Friends, looky looky! I am honored and very pleased that two of my poems are featured in the inaugural issue of Hellbent, a fantastic and beautiful new magazine that is the brainchild of editor/founder Yvette Chairez. Also featuring compelling art, short fiction, and poems by Tim Schaefer among others. Congrats to Yve and her partner in crime, Alyssa Ammirato. YEAH BABY! Click and enjoy!
Clouds obscuringkid carrying an amplifierriding a bicycleVolkswagen backing into trafficcar ahead refusing blinkahsbut that’s okayI know where it’s headedfollowing blue blissall of us like wayward gretelstracking crumblinesto the cloudsanticipating our last supper
Corey & Real Toads: THE LAST SUPPER
Torn creases,raggedy-edged,stuckwith yellowed tape,directionsfading in the oceanof my arms, push pinslocatingfuture pain pointsalong the organ corridor,beginning with the heart.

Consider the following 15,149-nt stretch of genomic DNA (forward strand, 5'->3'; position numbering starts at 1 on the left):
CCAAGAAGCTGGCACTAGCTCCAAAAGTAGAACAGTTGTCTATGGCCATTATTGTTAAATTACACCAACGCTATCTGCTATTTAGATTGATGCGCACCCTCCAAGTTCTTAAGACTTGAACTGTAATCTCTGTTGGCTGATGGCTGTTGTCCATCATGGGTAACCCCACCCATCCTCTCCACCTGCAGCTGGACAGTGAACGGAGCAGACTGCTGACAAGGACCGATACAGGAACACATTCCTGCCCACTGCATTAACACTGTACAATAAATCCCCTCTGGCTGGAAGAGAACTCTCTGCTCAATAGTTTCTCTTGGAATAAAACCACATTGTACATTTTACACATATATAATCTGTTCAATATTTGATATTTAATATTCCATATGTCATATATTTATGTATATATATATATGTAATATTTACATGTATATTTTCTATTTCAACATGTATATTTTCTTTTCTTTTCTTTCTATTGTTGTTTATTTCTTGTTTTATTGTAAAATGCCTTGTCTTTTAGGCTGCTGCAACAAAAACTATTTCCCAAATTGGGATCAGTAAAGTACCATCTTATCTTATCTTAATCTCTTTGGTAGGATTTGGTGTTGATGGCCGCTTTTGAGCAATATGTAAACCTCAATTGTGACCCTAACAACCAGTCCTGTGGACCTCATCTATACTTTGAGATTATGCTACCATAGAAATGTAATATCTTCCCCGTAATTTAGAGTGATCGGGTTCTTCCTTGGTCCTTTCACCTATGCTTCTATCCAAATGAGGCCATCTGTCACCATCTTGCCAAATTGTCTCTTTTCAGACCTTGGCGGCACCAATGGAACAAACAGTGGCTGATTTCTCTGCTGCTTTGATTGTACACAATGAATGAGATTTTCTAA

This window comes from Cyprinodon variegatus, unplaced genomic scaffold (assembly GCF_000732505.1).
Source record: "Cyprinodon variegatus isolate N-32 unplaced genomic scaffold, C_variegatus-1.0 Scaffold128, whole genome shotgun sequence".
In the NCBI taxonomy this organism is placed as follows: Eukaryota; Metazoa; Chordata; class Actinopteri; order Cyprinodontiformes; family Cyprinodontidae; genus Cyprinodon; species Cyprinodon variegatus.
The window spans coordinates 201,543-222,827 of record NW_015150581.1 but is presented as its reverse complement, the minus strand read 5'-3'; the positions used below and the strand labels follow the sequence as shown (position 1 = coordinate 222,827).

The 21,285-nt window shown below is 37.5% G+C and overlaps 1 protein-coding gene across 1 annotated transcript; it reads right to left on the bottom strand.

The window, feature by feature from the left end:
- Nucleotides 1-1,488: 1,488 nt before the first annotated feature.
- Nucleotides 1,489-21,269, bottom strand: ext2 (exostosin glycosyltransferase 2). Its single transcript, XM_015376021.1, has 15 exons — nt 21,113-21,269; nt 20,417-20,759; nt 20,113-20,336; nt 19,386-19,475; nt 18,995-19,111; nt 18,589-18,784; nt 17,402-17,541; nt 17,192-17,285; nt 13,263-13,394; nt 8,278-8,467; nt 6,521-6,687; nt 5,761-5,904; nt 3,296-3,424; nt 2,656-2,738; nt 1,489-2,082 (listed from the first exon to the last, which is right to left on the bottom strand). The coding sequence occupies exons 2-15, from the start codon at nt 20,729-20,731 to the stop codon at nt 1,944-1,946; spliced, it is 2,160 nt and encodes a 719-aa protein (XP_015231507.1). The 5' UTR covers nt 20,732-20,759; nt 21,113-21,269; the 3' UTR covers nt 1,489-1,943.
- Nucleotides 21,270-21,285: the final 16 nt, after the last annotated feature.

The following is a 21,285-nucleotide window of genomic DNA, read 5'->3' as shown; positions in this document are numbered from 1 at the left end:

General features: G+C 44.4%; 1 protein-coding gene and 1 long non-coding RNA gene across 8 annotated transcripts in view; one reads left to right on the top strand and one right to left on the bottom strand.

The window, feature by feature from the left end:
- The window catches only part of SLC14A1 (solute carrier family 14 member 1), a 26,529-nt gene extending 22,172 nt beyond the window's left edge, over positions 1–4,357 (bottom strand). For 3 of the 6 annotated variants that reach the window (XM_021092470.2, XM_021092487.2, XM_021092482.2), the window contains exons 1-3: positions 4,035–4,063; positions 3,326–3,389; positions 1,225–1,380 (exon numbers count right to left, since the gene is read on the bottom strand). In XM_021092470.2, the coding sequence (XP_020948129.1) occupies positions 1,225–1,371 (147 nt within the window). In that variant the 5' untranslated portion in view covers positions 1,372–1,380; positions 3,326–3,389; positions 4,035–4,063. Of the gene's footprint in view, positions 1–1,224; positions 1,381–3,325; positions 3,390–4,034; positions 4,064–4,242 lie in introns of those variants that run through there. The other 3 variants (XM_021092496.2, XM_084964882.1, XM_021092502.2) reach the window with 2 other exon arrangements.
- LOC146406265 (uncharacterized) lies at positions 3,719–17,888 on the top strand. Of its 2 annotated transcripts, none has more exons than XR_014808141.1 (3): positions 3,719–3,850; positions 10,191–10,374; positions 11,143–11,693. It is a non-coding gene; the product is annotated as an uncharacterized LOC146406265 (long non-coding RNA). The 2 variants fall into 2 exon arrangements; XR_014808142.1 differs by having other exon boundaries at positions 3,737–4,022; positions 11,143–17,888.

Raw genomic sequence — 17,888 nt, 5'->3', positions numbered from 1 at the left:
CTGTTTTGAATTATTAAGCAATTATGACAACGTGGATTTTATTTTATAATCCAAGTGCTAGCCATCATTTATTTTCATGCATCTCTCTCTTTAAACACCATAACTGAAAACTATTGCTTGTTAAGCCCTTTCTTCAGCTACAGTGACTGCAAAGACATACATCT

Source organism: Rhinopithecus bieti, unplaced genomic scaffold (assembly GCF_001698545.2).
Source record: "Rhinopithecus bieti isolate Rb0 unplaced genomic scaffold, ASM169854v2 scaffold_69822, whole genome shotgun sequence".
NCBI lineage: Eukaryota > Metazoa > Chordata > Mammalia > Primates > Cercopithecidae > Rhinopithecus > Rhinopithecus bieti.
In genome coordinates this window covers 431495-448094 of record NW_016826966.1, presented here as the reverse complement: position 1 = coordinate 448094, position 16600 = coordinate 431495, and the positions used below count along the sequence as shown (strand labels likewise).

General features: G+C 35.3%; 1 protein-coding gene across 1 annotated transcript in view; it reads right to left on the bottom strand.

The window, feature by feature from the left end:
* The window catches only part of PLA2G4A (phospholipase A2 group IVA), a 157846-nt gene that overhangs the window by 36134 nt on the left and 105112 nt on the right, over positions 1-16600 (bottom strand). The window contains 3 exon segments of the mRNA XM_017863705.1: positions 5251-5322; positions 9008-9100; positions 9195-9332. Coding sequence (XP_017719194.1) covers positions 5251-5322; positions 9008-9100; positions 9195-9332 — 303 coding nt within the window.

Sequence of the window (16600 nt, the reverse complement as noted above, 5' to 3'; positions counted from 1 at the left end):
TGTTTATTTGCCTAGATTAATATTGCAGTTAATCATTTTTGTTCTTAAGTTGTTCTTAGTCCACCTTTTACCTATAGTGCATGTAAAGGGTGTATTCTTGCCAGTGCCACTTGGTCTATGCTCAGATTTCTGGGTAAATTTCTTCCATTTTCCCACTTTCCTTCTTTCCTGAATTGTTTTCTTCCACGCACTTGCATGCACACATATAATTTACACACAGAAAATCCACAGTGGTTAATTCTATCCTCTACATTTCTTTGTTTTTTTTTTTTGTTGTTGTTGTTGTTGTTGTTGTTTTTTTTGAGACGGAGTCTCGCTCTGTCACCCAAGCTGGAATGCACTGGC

This idea came to me while listening to The Naked Scientists podcast. Sharing on The Tuesday Platform in the Imaginary Garden!
You can drive all dayto reach the ocean, spendseveral fragile moments wishingshe were always closer.You might wish to bea fisherman, fantasizeabout tan and sinew, sea glass,surf. The island at the horizonbeckons. But you have a station wagon,not a schooner, and bills pile up.Other mothers on the beach know.You catch one’s eye as she tugsher swimsuit top, allthe diffidence of motherhoodpassing between you.Only gulls are free here, onlychildren in photographs.
For Grace’s prompt to the Real Toads: JUDITH WRIGHT
Sat downto write a poemcalledI Hate That Guybut a photoof Johnny Deppgot merememberinghow he lookslike youHowyour ring janglesa bitbetween knucklesOblique teethcleft chinyourWho was that guy again?